Functor is a typeclass which requires primitive method map, which should be familiar to most if not all.

Functor is hardly useful by itself since it doesn’t do much. However, it forms the base class from which the other many useful typeclasses extend from.

Functor lets you operate on values within a context.

By context, we mean something that adds additional meanings to the type by wrapping the type within it.

Think how Option, which is an instance of Functor (i.e it implements map method) gives an additional meaning (context) to the type it wraps. Option[Int] is an Int that may or may not be present. It gives a context (of its existentiality) over the type that it wraps within.


Apply is a typeclass which requires primitive method ap. It extends Functor and therefore has access to all the methods in Functor. This is where things start getting interesting.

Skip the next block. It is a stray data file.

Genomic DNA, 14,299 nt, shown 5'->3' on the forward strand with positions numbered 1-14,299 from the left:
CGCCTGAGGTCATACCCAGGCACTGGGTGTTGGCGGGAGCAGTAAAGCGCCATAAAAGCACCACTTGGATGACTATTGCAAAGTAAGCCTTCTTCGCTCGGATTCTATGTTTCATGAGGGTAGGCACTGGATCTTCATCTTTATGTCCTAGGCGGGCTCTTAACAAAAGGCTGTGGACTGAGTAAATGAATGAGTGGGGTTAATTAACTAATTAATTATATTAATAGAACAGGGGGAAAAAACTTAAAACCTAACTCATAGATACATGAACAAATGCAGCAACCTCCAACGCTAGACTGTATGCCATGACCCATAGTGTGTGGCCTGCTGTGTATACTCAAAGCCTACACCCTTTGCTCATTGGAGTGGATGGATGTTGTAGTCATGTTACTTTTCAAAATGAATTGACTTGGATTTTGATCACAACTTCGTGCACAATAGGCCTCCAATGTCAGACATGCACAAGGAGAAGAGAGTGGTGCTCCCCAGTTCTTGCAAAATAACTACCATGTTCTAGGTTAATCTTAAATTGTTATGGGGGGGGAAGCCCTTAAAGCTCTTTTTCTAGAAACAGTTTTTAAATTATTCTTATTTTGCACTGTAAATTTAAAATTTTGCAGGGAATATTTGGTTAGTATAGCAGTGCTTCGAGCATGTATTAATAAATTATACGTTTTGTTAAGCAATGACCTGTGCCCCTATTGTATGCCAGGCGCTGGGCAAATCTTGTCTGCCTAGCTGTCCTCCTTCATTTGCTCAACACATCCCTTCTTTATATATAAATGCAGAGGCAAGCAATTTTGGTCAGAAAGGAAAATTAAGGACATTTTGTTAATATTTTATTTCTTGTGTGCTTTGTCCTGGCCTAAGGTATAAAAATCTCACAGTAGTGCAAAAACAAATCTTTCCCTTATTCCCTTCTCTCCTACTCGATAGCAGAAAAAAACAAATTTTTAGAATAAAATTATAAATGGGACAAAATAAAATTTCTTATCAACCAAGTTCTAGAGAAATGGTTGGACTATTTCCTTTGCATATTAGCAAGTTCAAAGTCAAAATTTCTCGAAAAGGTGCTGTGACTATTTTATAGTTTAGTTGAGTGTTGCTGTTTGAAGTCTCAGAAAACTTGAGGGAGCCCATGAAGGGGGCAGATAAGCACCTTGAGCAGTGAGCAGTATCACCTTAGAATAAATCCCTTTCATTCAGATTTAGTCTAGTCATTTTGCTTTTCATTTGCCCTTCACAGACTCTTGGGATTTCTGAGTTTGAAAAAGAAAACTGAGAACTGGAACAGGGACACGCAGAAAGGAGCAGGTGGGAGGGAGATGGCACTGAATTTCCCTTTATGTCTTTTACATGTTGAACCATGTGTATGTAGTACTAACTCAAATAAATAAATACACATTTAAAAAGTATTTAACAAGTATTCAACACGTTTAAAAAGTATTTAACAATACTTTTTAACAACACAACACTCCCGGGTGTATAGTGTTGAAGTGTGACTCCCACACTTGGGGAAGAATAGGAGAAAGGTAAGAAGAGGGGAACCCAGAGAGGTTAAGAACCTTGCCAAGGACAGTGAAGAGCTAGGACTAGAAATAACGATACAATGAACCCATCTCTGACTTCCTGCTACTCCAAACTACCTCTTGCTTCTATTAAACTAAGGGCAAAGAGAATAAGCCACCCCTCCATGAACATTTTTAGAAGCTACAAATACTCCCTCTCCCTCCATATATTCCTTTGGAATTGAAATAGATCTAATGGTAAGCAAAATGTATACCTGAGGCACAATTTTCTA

Here is the signature of ap.

def ap[A, B](fa: F[A])(f: F[A => B]): F[B]

ap isn’t much different from map other than the fact that its function is wrapped in the same context as the values it operate on where F is the context.

So using Option example, our function can be wrapped inside an Option context.

Why is this useful? Using ap method, we can achieve something like this.

def map2[A, B, Z](fa: F[A], fb: F[B])(f: F[(A, B) => Z]): F[Z] =
  ap(fb)(ap(fa)(map(f)(f => (a: A) => (b:B) => f(a, b))))

This is map2 implementation from Scalaz. It looks very scary but all that we need to understand is that ap allows our operations on values within context to be nested. This is possible because as said, ap takes in a function that is within the context.